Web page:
Thursday, March 17, 2011

Some Fireworks During a Lunge Session with Shadowfax

I've been lunging Shadowfax semi-regularly in preparation to starting to ride him again. I haven't been writing about our lunge sessions, because a lunge session that goes well is pretty boring. And he's been doing pretty well. Not perfect, but he generally listens and does what I say even though I may have to repeat myself several times. However...he was rather different today. I don't know what the problem was, or if he was just in a hyper mood or what. But today's lunge session had some fireworks.

I suppose I had a little warning of what was to come when Shadowfax didn't stand perfectly still while I was picking out his feet. He normally doesn't move a muscle, but today, he was wriggling around a little, not bad, but compared to how still he is normally, it was noticeable. But I didn't really think much of it at the time. Once I started lunging, things seemed to go normally at first. But then he kept speeding up. He broke into trot before I asked him too, and even though he slowed back down when I kept saying "Sloooowwweeerrr, sllooowwweerrr", he was just wanting to go faster. We went counter-clockwise first, as usual, and even though there were a couple of exciting moments when he kicked up his heels and tried to go faster, he mostly behaved.

But when we switched sides and went clockwise, things got rough. He just kept speeding up and starting to run. I could slow him down, but it took some work and he would shake his head and object. So finally after the third time he bucked and went into a gallop, I decided that if he wanted to run, then by damn, he was going to run. So I yelled, "RUN!" and just held him in the circle as he ran full out. And he ran. Boy, did he run. For a big boy, he can be fast when he feels like it. And he kept running. And running. My arms were shaking from holding him in the circle. However, when he finally started to slow down, I waved the whip at his rear and yelled, "RUN" and kept him running. He slowed to trot and I waved that whip and yelled, "RUN" and made him keep running. He tried to slow several times and I just kept yelling and waving the whip and made him keep going. If he was going to challenge me by bucking and running, then I was going to make him regret it by making him run until he never wanted to run while lunging again. Eventually, when he was looking truly tired and he slowed to a trot again, instead of forcing him to run flat out, I asked for a canter and got a decent canter. I cantered him around the circle a few times and then asked for a trot. He IMMEDIATELY dropped into a trot. I made him trot several more circles, then asked for a walk. He immediately slowed to a walk. I walked him around a couple of times, then said "Ho" and he stopped.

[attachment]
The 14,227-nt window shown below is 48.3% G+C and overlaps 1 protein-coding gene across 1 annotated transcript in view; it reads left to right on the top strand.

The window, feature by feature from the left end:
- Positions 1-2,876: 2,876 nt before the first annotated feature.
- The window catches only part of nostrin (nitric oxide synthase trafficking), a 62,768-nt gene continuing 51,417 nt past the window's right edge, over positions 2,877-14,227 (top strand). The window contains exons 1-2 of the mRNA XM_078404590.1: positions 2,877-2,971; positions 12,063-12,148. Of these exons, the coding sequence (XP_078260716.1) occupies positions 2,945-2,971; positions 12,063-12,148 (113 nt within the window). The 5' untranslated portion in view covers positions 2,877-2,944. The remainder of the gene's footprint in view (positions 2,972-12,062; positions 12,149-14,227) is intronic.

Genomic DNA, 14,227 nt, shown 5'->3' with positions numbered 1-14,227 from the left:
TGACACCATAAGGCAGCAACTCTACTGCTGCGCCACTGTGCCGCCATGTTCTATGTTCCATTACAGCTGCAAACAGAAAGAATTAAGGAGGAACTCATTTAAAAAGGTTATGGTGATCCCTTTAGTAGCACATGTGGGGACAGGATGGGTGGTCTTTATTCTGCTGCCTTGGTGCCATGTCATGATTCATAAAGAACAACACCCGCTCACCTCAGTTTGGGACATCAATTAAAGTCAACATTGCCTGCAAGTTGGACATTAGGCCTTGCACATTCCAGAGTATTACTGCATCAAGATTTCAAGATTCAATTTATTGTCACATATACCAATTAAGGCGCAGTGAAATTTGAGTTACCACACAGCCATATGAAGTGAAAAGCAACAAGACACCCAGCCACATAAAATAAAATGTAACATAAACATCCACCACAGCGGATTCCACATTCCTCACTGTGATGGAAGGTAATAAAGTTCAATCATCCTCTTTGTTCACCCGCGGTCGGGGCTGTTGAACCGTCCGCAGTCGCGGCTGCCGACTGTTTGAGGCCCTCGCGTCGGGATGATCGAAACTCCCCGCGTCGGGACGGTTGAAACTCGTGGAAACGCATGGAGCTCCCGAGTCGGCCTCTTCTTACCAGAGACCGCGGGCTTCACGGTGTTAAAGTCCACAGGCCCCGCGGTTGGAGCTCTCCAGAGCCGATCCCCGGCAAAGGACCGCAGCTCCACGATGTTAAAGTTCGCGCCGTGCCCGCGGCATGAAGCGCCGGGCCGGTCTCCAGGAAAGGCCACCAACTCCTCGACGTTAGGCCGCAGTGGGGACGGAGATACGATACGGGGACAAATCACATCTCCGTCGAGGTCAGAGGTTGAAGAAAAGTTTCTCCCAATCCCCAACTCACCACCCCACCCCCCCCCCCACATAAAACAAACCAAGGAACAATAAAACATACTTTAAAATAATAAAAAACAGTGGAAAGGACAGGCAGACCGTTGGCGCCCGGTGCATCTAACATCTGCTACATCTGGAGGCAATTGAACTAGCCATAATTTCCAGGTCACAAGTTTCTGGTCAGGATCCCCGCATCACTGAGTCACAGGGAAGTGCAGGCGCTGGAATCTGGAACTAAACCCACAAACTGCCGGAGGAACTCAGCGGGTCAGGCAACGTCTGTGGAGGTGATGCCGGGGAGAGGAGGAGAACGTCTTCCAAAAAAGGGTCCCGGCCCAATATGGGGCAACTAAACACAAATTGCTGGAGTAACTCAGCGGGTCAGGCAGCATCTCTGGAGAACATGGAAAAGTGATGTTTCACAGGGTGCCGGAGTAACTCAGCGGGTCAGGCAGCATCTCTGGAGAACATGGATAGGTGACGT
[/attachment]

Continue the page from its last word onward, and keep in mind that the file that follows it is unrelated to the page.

I walked up to him and patted him and talked to him as I switched the lunge line to the other side of his bridle. He was sweaty and tired, but wasn't even close to being in any distress. I started him going counter-clockwise again and this time... he listened to me. He really, really listened. He had one ear facing forward and the other facing me the entire time. I walked, trotted, walked, trotted, cantered, trotted, walked. And he did everything exactly when I asked. I ended the session by just walking him for what seemed a really long time. It probably felt even longer to him. He was so tired that he wasn't picking his feet up as high as he ought and tripped over uneven ground a couple of times. As soon as I felt that he had walked enough to cool down slowly from this rather intense session, I asked for a stop and got it.

I led him over to the trailer to untack. Most of his sweat had dried and he felt cool. So I gave him a nice grooming/rubdown and gave him a few carrot sticks. I tried to do some carrot stretches with him, but he really doesn't know how to do them properly (that's something I need to teach him). He kept trying to bow instead of doing the stretches, so I asked him to bow a few times and rewarded him for doing so. I unhaltered him and let him go, but he started following me back to gate, so I worked a little on having him stop when I stopped as we walked towards the gate. That trick he knows pretty well, but it's something we've always worked on with him haltered. However, he did great even though he was at liberty. Paying as much attention to my body's movement as he did to my verbal command. At the gate, I gave him another carrot stick and told him he was good boy. Which he is, even if there were some fireworks during the lunge session.

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